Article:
Plans to construct a veterans clinic and national cemetery at the former U.S. Navy base in Alameda have gotten a $26 million boost under federal legislation, helping clear the way for work to begin next year on the long-stalled project.
The money is included in two spending packages totaling $1.4 trillion that President Donald Trump signed to avert a government shut down.
It’s on top of $87 million already appropriated for the project’s design, engineering and environmental work.
Congresswoman Barbara Lee, D-Oakland, said in a written statement she supported the bill Trump signed Dec. 20, which includes money for the cemetery, because the overall spending package “touches the lives of every single person in this country, making critical investments in the fight to reduce poverty, increase opportunity, and invest in all people.”
Construction of the cemetery and its niches for the cremated remains of up to 300,000 veterans should start sometime in 2020, according to Alameda officials. No ground-breading date has been announced so far, however.
Initial construction will include an outpatient clinic to serve an estimated 9,0000 local veterans and the first section of the cemetery, which is projected to take at least 30 months to complete.
The first interments will occur after the first phase is finished.
The cemetery will not be completely built out for 110 years; work will be done in 10-year phases as additional federal money becomes available. Currently, the overall cost is projected at $210 million.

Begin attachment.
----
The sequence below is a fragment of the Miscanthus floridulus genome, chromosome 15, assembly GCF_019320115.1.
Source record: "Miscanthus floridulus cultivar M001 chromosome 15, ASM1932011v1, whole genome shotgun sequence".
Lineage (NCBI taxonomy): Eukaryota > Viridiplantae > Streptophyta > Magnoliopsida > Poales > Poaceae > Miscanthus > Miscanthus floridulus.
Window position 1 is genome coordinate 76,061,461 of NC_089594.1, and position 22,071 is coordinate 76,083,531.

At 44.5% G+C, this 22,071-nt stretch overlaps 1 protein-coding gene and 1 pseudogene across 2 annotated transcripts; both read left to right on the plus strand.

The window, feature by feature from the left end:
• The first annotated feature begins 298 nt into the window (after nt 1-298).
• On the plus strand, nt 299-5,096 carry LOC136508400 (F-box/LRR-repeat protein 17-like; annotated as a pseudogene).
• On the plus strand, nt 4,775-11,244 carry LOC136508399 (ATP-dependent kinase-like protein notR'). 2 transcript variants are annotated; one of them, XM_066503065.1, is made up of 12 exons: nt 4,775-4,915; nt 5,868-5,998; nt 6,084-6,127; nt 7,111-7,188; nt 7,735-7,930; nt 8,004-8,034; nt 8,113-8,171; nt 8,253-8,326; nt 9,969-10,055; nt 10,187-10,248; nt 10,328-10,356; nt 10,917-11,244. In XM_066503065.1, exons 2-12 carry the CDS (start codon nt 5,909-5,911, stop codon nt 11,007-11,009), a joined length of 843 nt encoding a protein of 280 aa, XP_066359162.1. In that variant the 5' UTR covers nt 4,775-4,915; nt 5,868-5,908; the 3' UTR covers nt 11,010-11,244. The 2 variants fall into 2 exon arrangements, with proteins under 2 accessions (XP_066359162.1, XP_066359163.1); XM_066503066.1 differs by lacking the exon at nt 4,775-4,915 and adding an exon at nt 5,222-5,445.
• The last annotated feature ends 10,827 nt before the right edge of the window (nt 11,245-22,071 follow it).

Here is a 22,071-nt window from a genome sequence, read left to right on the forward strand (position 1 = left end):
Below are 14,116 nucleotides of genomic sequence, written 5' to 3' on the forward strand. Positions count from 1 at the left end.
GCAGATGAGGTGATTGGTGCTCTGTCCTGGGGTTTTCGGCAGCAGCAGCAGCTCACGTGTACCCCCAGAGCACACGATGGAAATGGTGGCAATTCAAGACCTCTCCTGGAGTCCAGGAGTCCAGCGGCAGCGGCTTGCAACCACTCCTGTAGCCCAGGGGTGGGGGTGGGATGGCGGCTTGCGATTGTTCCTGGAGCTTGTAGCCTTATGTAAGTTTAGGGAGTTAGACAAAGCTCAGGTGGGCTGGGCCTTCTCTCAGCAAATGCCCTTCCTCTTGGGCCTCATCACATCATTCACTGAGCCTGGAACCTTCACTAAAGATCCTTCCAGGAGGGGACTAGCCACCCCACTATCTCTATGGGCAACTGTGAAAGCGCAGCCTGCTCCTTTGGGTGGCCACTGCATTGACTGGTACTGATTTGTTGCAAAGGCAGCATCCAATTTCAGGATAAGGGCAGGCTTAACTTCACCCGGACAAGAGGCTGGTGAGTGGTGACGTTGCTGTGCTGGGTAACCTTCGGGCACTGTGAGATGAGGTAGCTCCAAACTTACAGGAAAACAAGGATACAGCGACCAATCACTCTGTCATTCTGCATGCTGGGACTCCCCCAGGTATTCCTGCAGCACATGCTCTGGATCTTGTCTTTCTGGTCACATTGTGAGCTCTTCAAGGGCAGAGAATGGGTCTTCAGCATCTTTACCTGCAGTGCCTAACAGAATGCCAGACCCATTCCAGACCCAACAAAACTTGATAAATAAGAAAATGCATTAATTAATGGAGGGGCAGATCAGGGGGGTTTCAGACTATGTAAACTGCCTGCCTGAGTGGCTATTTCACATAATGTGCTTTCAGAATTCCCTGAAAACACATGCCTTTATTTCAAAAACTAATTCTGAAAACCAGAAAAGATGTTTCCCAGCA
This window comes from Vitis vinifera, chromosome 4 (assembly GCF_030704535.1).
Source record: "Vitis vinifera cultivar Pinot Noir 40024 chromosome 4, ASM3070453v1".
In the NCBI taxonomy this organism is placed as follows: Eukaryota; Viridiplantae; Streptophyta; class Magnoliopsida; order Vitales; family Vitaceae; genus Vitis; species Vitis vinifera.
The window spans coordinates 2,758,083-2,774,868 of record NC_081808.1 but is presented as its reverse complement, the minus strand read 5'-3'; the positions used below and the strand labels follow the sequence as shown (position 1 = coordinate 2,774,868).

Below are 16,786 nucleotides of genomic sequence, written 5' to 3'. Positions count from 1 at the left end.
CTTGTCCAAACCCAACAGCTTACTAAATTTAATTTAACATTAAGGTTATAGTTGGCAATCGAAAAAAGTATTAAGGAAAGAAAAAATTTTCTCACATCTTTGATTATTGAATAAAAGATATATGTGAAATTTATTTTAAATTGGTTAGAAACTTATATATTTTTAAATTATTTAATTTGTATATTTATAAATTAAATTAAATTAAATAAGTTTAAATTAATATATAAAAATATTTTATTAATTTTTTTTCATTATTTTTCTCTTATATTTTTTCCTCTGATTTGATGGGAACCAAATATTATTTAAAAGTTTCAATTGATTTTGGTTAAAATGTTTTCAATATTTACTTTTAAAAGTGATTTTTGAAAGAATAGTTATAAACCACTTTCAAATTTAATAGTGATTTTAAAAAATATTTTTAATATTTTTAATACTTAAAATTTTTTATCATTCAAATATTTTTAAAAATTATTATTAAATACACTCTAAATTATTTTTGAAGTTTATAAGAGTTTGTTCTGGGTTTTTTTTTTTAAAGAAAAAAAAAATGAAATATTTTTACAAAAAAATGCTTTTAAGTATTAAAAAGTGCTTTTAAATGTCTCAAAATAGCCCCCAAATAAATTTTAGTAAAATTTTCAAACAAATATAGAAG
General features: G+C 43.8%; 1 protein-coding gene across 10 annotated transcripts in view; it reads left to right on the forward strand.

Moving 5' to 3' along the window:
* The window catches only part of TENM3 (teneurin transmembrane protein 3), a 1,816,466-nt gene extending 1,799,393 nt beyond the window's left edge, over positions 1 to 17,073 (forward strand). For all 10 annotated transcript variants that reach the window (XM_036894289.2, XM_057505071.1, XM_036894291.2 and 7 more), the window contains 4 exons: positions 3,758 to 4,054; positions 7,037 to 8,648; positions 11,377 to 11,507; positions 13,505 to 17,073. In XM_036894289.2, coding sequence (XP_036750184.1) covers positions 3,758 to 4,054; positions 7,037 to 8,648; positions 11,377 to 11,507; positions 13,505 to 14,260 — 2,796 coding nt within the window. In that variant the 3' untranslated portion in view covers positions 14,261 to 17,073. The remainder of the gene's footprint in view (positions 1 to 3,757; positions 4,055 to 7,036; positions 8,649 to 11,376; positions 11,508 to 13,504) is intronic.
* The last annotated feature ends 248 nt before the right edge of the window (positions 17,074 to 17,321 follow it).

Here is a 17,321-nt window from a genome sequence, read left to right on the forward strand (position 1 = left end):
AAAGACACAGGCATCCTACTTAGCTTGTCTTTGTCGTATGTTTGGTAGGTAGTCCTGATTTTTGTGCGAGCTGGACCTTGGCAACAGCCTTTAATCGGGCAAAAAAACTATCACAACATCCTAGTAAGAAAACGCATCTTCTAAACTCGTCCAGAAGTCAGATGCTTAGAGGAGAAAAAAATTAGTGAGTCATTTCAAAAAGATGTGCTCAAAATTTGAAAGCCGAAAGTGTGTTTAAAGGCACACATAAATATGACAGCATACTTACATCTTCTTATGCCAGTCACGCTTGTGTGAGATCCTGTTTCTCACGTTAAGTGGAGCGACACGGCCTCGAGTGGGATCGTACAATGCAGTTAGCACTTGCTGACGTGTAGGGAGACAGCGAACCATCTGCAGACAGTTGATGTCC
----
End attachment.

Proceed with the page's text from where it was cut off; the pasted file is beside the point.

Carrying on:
Interments must be above ground because much of the former Navy base near San Francisco Bay is wetlands.
The initial construction phase has been projected to cost about $80 million, but the amount likely will end up being higher.
The Department of Veterans Affairs owns the 624-acre property along the northwest portion of the former Navy base, now known as Alameda Point.
The outpatient clinic and cemetery, plus a regional VA benefits office, will take up about 112 acres.
The remainder of the site will be wetlands and a wildlife refuge to protect the endangered California least tern, which nest at the former base for about four months each year as they migrate along the West Coast.
“I think it’s good that some of this place will be used to help veterans since that’s part of its history,” Justin Keohane, 27, of Alameda, said as he walked his dog through the former Navy base Friday morning. “But it’s also good some will be kept as open space. This is prime real estate and there’s pressure everywhere in the Bay Area to build.”
Construction of the clinic and cemetery has been anticipated since at least November 2014, when the U.S. Navy transferred the property to the VA.
The project stalled after the cost of building a VA hospital in Aurora, Colorado, ballooned to more than $1 billion, prompting Congress to pass legislation in 2015 that requires the VA to transfer management of any large construction project to the Army Corps of Engineers or a similar agency.
The requirement essentially meant plans for the cemetery and clinic in Alameda had to be restarted.
Work on the first phase, covering 20 acres, should be completed by about 2023, according to Alameda officials.
The 158,000-square-foot clinic will replace the Department of Veterans Affairs’ current facility on Martin Luther King Jr. Way in Oakland.
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